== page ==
• science vocabulary
• magnifying glasses (one for each student, if possible)
• small, flowering potted plants
Show your child a magnifying glass. Ask what he knows about magnifying glasses. Why would people use them? Explain that magnifying lenses help us see things that we can’t see with our eyes alone. Discuss how scientists use lenses like telescopes to see faraway planets and stars and how lenses allow us to see details that we would otherwise miss.
Allow your child to explore. Invite him to look at simple objects around your home. What does he notice when he looks at objects with the lens? Invite him to tell you what he notices and discovers.
Invite your child to examine a potted plant with you. He will be able to converse and share what he sees.
Suggest that he look at the plant closely using his eyes. What does he see? Next, invite them to look at the plant with the magnifying glass. What does he see then? Are there any differences?
Offer your child a piece of paper and model how to fold it in half. On one side, invite him to draw the plant as it appears when he looks at it with only his eyes. On the other half of the paper, invite him to sketch what he sees when he uses a magnifying glass. Encourage him to look closely at the plant. Can he see how the petals are attached to a flower? What about the tiny hairs that make a leaf feel fuzzy? Display the observational pictures behind the plant display.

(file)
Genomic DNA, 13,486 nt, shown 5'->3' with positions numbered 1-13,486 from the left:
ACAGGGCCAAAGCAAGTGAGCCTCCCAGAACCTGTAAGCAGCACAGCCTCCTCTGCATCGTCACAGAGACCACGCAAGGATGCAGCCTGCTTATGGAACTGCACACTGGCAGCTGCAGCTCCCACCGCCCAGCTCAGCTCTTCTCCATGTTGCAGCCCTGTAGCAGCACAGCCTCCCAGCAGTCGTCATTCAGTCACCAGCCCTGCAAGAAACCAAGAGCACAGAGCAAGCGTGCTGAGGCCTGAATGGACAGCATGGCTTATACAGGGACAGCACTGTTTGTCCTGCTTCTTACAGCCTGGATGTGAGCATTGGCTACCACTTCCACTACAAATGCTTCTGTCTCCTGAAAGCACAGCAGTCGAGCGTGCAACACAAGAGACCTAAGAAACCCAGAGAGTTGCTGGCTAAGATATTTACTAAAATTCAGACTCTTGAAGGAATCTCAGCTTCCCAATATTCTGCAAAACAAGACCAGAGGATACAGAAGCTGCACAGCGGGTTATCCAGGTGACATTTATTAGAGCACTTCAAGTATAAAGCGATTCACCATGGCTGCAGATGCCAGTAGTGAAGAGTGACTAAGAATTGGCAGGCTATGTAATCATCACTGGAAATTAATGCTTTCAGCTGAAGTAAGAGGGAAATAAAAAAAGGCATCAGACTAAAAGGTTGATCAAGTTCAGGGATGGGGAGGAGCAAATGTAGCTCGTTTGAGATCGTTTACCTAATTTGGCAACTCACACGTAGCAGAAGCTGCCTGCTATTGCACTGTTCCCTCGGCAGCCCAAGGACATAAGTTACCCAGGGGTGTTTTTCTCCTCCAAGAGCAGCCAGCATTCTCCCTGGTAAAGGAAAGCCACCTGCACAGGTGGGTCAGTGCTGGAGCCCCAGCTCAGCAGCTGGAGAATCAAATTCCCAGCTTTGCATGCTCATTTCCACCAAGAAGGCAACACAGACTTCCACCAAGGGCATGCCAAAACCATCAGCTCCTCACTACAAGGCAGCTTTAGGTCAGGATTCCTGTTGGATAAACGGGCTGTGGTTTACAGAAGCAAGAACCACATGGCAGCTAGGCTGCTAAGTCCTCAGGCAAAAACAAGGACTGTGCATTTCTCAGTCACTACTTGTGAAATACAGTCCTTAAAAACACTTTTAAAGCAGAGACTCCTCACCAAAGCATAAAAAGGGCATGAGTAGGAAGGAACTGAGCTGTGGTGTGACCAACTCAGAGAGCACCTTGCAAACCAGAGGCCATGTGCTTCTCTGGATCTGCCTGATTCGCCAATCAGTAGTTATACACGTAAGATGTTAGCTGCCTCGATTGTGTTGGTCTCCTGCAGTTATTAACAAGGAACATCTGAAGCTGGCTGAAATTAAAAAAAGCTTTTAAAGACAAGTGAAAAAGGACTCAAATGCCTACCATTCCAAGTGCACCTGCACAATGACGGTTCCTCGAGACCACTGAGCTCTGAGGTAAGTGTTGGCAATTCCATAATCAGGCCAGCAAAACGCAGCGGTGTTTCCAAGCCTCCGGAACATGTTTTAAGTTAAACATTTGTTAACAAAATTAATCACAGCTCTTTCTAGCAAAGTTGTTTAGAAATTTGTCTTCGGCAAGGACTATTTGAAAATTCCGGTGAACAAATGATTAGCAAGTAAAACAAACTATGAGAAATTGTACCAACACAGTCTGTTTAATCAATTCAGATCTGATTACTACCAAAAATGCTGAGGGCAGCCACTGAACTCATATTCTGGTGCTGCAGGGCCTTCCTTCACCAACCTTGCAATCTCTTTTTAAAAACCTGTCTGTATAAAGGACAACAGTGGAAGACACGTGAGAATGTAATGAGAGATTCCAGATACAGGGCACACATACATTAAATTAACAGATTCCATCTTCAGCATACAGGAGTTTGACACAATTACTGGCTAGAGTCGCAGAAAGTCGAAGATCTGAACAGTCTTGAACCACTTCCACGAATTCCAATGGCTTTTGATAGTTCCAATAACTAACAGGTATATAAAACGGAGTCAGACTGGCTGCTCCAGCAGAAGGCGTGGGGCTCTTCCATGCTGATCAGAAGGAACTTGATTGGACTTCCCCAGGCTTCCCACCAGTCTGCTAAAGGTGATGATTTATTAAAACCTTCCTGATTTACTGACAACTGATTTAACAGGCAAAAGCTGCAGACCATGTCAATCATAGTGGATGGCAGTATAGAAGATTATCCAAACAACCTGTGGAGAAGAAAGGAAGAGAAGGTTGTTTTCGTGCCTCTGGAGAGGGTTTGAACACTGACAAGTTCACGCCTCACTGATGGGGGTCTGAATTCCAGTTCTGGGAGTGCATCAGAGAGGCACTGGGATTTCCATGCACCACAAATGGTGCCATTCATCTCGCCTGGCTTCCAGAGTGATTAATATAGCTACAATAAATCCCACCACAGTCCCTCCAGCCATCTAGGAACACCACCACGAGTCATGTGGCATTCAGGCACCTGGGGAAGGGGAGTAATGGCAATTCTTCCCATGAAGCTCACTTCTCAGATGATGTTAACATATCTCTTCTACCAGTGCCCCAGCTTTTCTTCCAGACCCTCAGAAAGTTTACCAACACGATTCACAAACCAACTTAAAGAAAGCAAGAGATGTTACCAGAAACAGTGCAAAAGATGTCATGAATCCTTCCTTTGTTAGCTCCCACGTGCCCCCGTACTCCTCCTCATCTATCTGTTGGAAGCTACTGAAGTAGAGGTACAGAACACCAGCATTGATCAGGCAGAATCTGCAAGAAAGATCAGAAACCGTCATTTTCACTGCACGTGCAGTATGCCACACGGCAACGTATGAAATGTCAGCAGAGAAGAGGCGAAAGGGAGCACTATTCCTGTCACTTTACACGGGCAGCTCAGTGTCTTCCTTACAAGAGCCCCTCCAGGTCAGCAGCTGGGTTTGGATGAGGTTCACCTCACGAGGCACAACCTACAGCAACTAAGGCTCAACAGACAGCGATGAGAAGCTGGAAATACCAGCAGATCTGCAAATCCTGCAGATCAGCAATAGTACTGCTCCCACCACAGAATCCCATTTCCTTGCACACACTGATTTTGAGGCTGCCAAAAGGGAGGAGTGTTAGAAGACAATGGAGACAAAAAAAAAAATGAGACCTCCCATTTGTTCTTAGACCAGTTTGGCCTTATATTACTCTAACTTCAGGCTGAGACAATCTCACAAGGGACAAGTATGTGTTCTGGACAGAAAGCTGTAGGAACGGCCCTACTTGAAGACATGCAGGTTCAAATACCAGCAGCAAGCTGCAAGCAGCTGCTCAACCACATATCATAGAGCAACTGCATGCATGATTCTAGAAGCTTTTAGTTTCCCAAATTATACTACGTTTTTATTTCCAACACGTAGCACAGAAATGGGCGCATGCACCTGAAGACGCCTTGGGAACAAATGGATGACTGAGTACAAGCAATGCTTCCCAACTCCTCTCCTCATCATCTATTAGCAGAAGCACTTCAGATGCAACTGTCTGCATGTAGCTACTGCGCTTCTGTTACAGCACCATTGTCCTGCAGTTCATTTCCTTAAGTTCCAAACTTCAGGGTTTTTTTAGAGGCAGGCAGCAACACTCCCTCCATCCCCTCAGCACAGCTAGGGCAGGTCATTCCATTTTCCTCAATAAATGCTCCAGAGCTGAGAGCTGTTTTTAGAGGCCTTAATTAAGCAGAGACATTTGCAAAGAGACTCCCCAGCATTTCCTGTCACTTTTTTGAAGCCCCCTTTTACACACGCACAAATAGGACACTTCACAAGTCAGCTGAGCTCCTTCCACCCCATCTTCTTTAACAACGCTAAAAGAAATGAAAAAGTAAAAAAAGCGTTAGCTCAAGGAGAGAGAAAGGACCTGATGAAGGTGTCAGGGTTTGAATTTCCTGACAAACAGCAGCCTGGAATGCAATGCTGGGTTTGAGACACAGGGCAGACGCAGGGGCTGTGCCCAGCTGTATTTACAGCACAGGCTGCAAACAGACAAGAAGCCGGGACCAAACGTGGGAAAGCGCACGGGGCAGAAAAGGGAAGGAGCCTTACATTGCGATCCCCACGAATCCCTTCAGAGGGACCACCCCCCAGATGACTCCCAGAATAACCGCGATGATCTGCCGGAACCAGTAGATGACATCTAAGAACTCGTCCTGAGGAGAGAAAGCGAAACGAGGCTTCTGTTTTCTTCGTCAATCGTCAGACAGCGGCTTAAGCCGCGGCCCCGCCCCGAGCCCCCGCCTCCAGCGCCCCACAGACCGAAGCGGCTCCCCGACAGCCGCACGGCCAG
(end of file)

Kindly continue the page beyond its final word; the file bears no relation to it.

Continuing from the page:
Print Study. Put out a stamp pad and magnifying glasses. Show your child how to make a fingerprint on a piece of paper. Invite him to look at his fingerprint using a magnifying glass. Is it bigger? Does one finger look the same as the others? Invite him to compare his prints with yours. Next, show your child how to make fingerprint pictures by adding details to the prints.
I’m A Seed
by Jean Marzollo
(Scholastic, 1996; $4)
Now & Ben
by Gene Barretta
(Henry Holt and Company, 2006; $17)
Fingerprint Drawing Book
by Ed Emberley
(Little, Brown and Company, 2005; $8)